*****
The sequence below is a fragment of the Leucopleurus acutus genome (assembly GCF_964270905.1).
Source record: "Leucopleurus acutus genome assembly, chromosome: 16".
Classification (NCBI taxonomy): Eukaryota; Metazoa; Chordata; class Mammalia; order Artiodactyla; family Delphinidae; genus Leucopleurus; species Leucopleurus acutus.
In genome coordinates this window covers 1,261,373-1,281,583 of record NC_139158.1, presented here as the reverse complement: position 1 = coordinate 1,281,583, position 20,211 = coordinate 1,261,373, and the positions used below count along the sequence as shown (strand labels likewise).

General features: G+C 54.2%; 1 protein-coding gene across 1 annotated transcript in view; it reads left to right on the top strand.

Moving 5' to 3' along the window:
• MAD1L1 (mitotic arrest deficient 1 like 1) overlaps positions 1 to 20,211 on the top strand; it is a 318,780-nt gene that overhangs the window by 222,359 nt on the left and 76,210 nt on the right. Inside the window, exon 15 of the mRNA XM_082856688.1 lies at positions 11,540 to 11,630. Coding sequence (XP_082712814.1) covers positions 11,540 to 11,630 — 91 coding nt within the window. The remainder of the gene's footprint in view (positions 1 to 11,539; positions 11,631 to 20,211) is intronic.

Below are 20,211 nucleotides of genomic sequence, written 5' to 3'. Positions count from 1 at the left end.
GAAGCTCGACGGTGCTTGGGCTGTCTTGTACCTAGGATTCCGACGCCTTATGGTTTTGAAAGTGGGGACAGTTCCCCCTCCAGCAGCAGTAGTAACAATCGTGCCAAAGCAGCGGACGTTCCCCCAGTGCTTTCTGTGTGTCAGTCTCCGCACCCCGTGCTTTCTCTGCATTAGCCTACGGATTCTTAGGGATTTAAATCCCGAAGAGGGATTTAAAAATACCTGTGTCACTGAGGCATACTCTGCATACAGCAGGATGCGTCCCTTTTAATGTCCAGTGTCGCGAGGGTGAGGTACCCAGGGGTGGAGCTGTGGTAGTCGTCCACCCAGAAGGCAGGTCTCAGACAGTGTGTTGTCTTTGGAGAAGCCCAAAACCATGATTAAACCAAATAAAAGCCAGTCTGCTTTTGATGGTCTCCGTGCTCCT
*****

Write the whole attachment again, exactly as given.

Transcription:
The sequence below is a fragment of the Leucopleurus acutus genome (assembly GCF_964270905.1).
Source record: "Leucopleurus acutus genome assembly, chromosome: 16".
Classification (NCBI taxonomy): Eukaryota; Metazoa; Chordata; class Mammalia; order Artiodactyla; family Delphinidae; genus Leucopleurus; species Leucopleurus acutus.
In genome coordinates this window covers 1,261,373-1,281,583 of record NC_139158.1, presented here as the reverse complement: position 1 = coordinate 1,281,583, position 20,211 = coordinate 1,261,373, and the positions used below count along the sequence as shown (strand labels likewise).

General features: G+C 54.2%; 1 protein-coding gene across 1 annotated transcript in view; it reads left to right on the top strand.

Moving 5' to 3' along the window:
• MAD1L1 (mitotic arrest deficient 1 like 1) overlaps positions 1 to 20,211 on the top strand; it is a 318,780-nt gene that overhangs the window by 222,359 nt on the left and 76,210 nt on the right. Inside the window, exon 15 of the mRNA XM_082856688.1 lies at positions 11,540 to 11,630. Coding sequence (XP_082712814.1) covers positions 11,540 to 11,630 — 91 coding nt within the window. The remainder of the gene's footprint in view (positions 1 to 11,539; positions 11,631 to 20,211) is intronic.

Below are 20,211 nucleotides of genomic sequence, written 5' to 3'. Positions count from 1 at the left end.
GAAGCTCGACGGTGCTTGGGCTGTCTTGTACCTAGGATTCCGACGCCTTATGGTTTTGAAAGTGGGGACAGTTCCCCCTCCAGCAGCAGTAGTAACAATCGTGCCAAAGCAGCGGACGTTCCCCCAGTGCTTTCTGTGTGTCAGTCTCCGCACCCCGTGCTTTCTCTGCATTAGCCTACGGATTCTTAGGGATTTAAATCCCGAAGAGGGATTTAAAAATACCTGTGTCACTGAGGCATACTCTGCATACAGCAGGATGCGTCCCTTTTAATGTCCAGTGTCGCGAGGGTGAGGTACCCAGGGGTGGAGCTGTGGTAGTCGTCCACCCAGAAGGCAGGTCTCAGACAGTGTGTTGTCTTTGGAGAAGCCCAAAACCATGATTAAACCAAATAAAAGCCAGTCTGCTTTTGATGGTCTCCGTGCTCCT